Tony tapped his flexi against the bar, summoning another whiskey. The sum on the flexi flashed red for a moment, deducting the creds for the drink. He didn’t really care much for the whiskey on the outer rim planets, but he was trying to avoid attracting attention, and flashing enough flex for Terran casked whiskey would be the opposite of staying on the downlow.
He wasn’t sure if it was the casks made from other planetary trees, or the various synth grains that had been produced to grow well in alien soils didn’t lend themselves well to making whiskey.
There were days when Tony would have slit a few throats for a good cup of whiskey. Those days were gone, and if it didn’t taste good, it at least numbed the pain. At least it was actual alcohol. The last four jobs Tony had were on dry planets -- bathtub gin could get you two years in a tank, and no one wanted that.
He needed a job now, honestly.
He was about two days worth of creds from not having a roof over his head. His last job hadn’t gone so well, and he’d had to jump ship on this podunk world, leaving a hefty contract payment behind. And having another shit mark on his work record.
He took a sip of the shitty brew, trying to ignore the stale black pepper taste.
“You look like a man who’d rather drink piss,” someone said, and Tony blinked up at the blurry man. A few concentrated blinks and Tony managed to congeal the person down to base characteristics. Dark skin, no hair. One eye. A penchant toward black, tight fitting clothing and a flapping black coat over it.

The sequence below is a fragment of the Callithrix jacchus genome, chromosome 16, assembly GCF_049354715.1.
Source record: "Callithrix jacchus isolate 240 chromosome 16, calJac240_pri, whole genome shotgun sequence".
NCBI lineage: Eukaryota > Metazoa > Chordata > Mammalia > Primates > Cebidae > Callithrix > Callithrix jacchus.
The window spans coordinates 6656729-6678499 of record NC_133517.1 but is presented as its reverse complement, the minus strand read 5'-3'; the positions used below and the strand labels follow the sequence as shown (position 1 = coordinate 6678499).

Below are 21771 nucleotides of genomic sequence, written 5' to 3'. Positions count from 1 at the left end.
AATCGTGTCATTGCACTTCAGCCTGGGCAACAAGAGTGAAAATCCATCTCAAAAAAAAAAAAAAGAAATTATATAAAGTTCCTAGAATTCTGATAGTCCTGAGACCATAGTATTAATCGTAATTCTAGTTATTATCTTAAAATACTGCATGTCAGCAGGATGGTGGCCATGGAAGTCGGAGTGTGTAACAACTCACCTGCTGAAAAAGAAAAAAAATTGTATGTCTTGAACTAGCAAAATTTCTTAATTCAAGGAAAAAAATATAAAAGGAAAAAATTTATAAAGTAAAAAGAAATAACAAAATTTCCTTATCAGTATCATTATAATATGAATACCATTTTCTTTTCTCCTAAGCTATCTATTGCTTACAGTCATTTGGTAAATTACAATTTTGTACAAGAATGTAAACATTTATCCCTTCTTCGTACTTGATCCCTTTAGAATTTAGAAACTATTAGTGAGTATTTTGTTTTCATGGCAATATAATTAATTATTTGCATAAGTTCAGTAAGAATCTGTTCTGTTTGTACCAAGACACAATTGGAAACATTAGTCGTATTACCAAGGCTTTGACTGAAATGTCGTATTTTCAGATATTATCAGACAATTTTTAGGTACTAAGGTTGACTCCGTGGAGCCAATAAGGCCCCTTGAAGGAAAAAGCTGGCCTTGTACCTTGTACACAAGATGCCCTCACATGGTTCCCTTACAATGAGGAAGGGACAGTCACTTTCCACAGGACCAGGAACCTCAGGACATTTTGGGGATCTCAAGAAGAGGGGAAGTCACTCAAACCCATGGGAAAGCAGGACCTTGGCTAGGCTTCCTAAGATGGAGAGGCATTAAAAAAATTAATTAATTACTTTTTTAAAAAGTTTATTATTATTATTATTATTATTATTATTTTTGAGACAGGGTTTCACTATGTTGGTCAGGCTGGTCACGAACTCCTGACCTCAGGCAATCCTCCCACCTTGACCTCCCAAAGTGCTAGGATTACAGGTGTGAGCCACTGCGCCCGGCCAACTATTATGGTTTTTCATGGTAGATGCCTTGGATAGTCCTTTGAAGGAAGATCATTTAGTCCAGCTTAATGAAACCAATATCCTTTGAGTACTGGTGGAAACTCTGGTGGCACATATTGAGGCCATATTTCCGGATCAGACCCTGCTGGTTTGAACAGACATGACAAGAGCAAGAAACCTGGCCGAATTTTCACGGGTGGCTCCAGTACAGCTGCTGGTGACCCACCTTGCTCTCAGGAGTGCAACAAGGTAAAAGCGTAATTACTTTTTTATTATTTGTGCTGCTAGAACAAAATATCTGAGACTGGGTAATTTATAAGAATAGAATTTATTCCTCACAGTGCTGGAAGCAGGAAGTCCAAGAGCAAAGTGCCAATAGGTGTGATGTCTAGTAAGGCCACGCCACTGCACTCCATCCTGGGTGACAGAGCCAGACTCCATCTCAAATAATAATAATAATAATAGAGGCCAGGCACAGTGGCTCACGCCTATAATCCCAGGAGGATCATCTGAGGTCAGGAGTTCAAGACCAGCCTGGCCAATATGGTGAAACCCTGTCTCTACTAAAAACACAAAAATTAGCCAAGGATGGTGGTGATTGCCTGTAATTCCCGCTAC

“Are you real?”
“Son, I’m the realest damn person you will ever meet. You’re Stark.”
“You looking to hire me, or cash in on the bounty?” Tony shifted his hand, the nanotech forming a repulsor on his palm.
“I don’t care about the price on your head,” the man said. “I’m Fury.”
“And I’m a fan of lust, if we’re going for the seven deadly sins.”
“I would like to consult you on a special project.”
“Am I supposed to look at the eye or the patch? I might be a bit drunk here,” Tony said.
“Natasha, take him,” the man said.
Sudden pain jabbed into his throat and he turned to see the redheaded waitress standing there. “Could you just-- not do something awful for five seconds while I figure out what’s going on? Am I gonna wake up in a bathtub full of ice with my organs missing?”
“I’d apologize, but I have urgent business and--”
“You’re not sorry,” Tony slurred, slumping into the arms of the redhead and the bronky blond she seemed to summon with a jerk of her chin. “Help, I am being press-ganged!”
“No one cares,” the blond said. “They don’t mess with us.”
Tony knew there was some witty repartee somewhere, but he lost consciousness before he could think of something clever to say.
Tony woke up with a headache and a girl in his bed. Neither of these things was unusual. The fact that the woman was fully dressed and pointing a gun at him, that… well, it wasn’t even that unusual, albeit disappointing.
“Why do I feel like the first words out of your mouth are along the general theme of, we have ways of making you do as we wish? Come on, really. Get new material,” Tony said. He was not, apparently, chained to the bed. Or restrained in any manner.
He’d had worse mornings, although he might just about go for broke unless there was coffee in his immediate future.
“Well, then I don’t need to say it, do I?” she quipped. He thought her name was Natasha, or at least that’s what Fury called her. It would do, at least for a while. “Far be it from me to destroy your fantasy escapade of mouthing off to the bad guys until you have your moment.”
“There’s always a moment.”
“And I always step on it,” she said.
There wasn’t much in the room; simple bed, dresser, bedside table. Boring, white walls, industrial tiling floor. Could have been anything from apartment to a hotel to a hospital. At least it wasn’t a coffin hotel; those sucked.